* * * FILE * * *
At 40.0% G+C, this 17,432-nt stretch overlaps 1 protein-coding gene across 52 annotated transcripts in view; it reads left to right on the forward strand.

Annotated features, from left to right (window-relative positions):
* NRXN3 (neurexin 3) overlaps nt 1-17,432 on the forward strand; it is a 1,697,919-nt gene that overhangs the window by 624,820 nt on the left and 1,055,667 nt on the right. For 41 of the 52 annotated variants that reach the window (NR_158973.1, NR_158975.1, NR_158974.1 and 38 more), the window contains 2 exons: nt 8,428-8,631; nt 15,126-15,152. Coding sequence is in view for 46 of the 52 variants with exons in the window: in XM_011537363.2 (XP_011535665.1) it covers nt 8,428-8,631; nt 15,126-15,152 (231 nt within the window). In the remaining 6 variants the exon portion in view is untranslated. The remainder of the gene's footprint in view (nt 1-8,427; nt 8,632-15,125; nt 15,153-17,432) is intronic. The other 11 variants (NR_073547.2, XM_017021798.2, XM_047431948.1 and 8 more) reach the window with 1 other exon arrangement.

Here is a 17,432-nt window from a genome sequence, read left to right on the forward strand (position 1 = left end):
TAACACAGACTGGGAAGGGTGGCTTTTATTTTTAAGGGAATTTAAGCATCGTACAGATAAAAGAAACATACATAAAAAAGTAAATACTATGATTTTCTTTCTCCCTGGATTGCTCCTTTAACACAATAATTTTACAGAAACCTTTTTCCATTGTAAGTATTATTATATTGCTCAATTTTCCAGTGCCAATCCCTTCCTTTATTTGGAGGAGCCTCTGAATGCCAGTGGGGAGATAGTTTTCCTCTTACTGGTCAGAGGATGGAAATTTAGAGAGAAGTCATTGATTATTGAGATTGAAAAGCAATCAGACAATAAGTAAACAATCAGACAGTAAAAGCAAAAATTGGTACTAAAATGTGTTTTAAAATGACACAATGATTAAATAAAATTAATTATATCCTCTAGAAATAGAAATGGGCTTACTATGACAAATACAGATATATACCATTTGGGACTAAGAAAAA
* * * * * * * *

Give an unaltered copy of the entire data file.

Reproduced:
At 40.0% G+C, this 17,432-nt stretch overlaps 1 protein-coding gene across 52 annotated transcripts in view; it reads left to right on the forward strand.

Annotated features, from left to right (window-relative positions):
* NRXN3 (neurexin 3) overlaps nt 1-17,432 on the forward strand; it is a 1,697,919-nt gene that overhangs the window by 624,820 nt on the left and 1,055,667 nt on the right. For 41 of the 52 annotated variants that reach the window (NR_158973.1, NR_158975.1, NR_158974.1 and 38 more), the window contains 2 exons: nt 8,428-8,631; nt 15,126-15,152. Coding sequence is in view for 46 of the 52 variants with exons in the window: in XM_011537363.2 (XP_011535665.1) it covers nt 8,428-8,631; nt 15,126-15,152 (231 nt within the window). In the remaining 6 variants the exon portion in view is untranslated. The remainder of the gene's footprint in view (nt 1-8,427; nt 8,632-15,125; nt 15,153-17,432) is intronic. The other 11 variants (NR_073547.2, XM_017021798.2, XM_047431948.1 and 8 more) reach the window with 1 other exon arrangement.

Here is a 17,432-nt window from a genome sequence, read left to right on the forward strand (position 1 = left end):
TAACACAGACTGGGAAGGGTGGCTTTTATTTTTAAGGGAATTTAAGCATCGTACAGATAAAAGAAACATACATAAAAAAGTAAATACTATGATTTTCTTTCTCCCTGGATTGCTCCTTTAACACAATAATTTTACAGAAACCTTTTTCCATTGTAAGTATTATTATATTGCTCAATTTTCCAGTGCCAATCCCTTCCTTTATTTGGAGGAGCCTCTGAATGCCAGTGGGGAGATAGTTTTCCTCTTACTGGTCAGAGGATGGAAATTTAGAGAGAAGTCATTGATTATTGAGATTGAAAAGCAATCAGACAATAAGTAAACAATCAGACAGTAAAAGCAAAAATTGGTACTAAAATGTGTTTTAAAATGACACAATGATTAAATAAAATTAATTATATCCTCTAGAAATAGAAATGGGCTTACTATGACAAATACAGATATATACCATTTGGGACTAAGAAAAA